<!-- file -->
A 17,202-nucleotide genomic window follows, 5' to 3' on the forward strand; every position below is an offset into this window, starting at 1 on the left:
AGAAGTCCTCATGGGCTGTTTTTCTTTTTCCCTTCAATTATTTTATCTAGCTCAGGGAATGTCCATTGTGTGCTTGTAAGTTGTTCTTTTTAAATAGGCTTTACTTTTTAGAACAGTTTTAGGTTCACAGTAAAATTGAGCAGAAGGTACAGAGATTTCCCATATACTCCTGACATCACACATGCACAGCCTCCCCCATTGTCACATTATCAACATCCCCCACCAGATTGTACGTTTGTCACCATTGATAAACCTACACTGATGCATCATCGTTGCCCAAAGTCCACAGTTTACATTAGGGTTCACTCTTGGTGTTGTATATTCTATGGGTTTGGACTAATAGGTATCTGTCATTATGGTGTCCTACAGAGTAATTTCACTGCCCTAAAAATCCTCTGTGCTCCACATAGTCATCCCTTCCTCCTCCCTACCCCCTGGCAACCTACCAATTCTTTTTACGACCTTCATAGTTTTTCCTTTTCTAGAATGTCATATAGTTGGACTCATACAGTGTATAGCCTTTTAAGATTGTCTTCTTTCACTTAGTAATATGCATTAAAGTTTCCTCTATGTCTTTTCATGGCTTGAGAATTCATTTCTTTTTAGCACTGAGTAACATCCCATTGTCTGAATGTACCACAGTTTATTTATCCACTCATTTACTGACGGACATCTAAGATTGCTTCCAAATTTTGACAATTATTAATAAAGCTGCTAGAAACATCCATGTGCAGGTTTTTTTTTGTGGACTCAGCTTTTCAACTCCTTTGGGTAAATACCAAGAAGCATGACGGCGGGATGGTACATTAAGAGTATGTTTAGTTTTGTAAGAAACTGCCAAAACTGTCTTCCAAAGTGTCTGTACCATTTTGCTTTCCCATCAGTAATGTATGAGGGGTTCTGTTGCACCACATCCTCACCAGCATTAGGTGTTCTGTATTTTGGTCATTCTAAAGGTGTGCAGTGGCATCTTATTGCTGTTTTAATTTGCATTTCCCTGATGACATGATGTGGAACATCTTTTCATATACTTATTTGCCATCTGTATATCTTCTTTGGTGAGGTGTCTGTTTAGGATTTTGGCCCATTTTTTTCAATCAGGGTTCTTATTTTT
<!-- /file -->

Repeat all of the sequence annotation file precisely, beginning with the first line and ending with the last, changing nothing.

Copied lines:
A 17,202-nucleotide genomic window follows, 5' to 3' on the forward strand; every position below is an offset into this window, starting at 1 on the left:
AGAAGTCCTCATGGGCTGTTTTTCTTTTTCCCTTCAATTATTTTATCTAGCTCAGGGAATGTCCATTGTGTGCTTGTAAGTTGTTCTTTTTAAATAGGCTTTACTTTTTAGAACAGTTTTAGGTTCACAGTAAAATTGAGCAGAAGGTACAGAGATTTCCCATATACTCCTGACATCACACATGCACAGCCTCCCCCATTGTCACATTATCAACATCCCCCACCAGATTGTACGTTTGTCACCATTGATAAACCTACACTGATGCATCATCGTTGCCCAAAGTCCACAGTTTACATTAGGGTTCACTCTTGGTGTTGTATATTCTATGGGTTTGGACTAATAGGTATCTGTCATTATGGTGTCCTACAGAGTAATTTCACTGCCCTAAAAATCCTCTGTGCTCCACATAGTCATCCCTTCCTCCTCCCTACCCCCTGGCAACCTACCAATTCTTTTTACGACCTTCATAGTTTTTCCTTTTCTAGAATGTCATATAGTTGGACTCATACAGTGTATAGCCTTTTAAGATTGTCTTCTTTCACTTAGTAATATGCATTAAAGTTTCCTCTATGTCTTTTCATGGCTTGAGAATTCATTTCTTTTTAGCACTGAGTAACATCCCATTGTCTGAATGTACCACAGTTTATTTATCCACTCATTTACTGACGGACATCTAAGATTGCTTCCAAATTTTGACAATTATTAATAAAGCTGCTAGAAACATCCATGTGCAGGTTTTTTTTTGTGGACTCAGCTTTTCAACTCCTTTGGGTAAATACCAAGAAGCATGACGGCGGGATGGTACATTAAGAGTATGTTTAGTTTTGTAAGAAACTGCCAAAACTGTCTTCCAAAGTGTCTGTACCATTTTGCTTTCCCATCAGTAATGTATGAGGGGTTCTGTTGCACCACATCCTCACCAGCATTAGGTGTTCTGTATTTTGGTCATTCTAAAGGTGTGCAGTGGCATCTTATTGCTGTTTTAATTTGCATTTCCCTGATGACATGATGTGGAACATCTTTTCATATACTTATTTGCCATCTGTATATCTTCTTTGGTGAGGTGTCTGTTTAGGATTTTGGCCCATTTTTTTCAATCAGGGTTCTTATTTTT